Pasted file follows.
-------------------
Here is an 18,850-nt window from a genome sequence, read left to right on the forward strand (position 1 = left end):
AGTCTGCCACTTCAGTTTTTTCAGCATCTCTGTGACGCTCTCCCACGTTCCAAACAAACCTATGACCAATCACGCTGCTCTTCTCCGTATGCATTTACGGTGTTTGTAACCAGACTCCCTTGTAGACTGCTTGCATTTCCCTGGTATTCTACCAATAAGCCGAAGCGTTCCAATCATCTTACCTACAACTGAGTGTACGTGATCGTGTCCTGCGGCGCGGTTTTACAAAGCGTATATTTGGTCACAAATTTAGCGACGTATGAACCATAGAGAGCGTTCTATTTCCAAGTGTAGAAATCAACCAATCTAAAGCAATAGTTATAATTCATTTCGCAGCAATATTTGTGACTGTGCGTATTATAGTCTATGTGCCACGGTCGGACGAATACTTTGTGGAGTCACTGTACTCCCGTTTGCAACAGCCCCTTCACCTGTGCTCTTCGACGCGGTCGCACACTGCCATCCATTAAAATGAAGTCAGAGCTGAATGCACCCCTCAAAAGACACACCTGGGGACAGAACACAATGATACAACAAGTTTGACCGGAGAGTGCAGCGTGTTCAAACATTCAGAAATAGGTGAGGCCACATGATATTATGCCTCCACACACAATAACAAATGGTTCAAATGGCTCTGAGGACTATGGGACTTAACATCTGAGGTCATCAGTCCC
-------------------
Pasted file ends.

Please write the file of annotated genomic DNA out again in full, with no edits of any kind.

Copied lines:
Here is an 18,850-nt window from a genome sequence, read left to right on the forward strand (position 1 = left end):
AGTCTGCCACTTCAGTTTTTTCAGCATCTCTGTGACGCTCTCCCACGTTCCAAACAAACCTATGACCAATCACGCTGCTCTTCTCCGTATGCATTTACGGTGTTTGTAACCAGACTCCCTTGTAGACTGCTTGCATTTCCCTGGTATTCTACCAATAAGCCGAAGCGTTCCAATCATCTTACCTACAACTGAGTGTACGTGATCGTGTCCTGCGGCGCGGTTTTACAAAGCGTATATTTGGTCACAAATTTAGCGACGTATGAACCATAGAGAGCGTTCTATTTCCAAGTGTAGAAATCAACCAATCTAAAGCAATAGTTATAATTCATTTCGCAGCAATATTTGTGACTGTGCGTATTATAGTCTATGTGCCACGGTCGGACGAATACTTTGTGGAGTCACTGTACTCCCGTTTGCAACAGCCCCTTCACCTGTGCTCTTCGACGCGGTCGCACACTGCCATCCATTAAAATGAAGTCAGAGCTGAATGCACCCCTCAAAAGACACACCTGGGGACAGAACACAATGATACAACAAGTTTGACCGGAGAGTGCAGCGTGTTCAAACATTCAGAAATAGGTGAGGCCACATGATATTATGCCTCCACACACAATAACAAATGGTTCAAATGGCTCTGAGGACTATGGGACTTAACATCTGAGGTCATCAGTCCC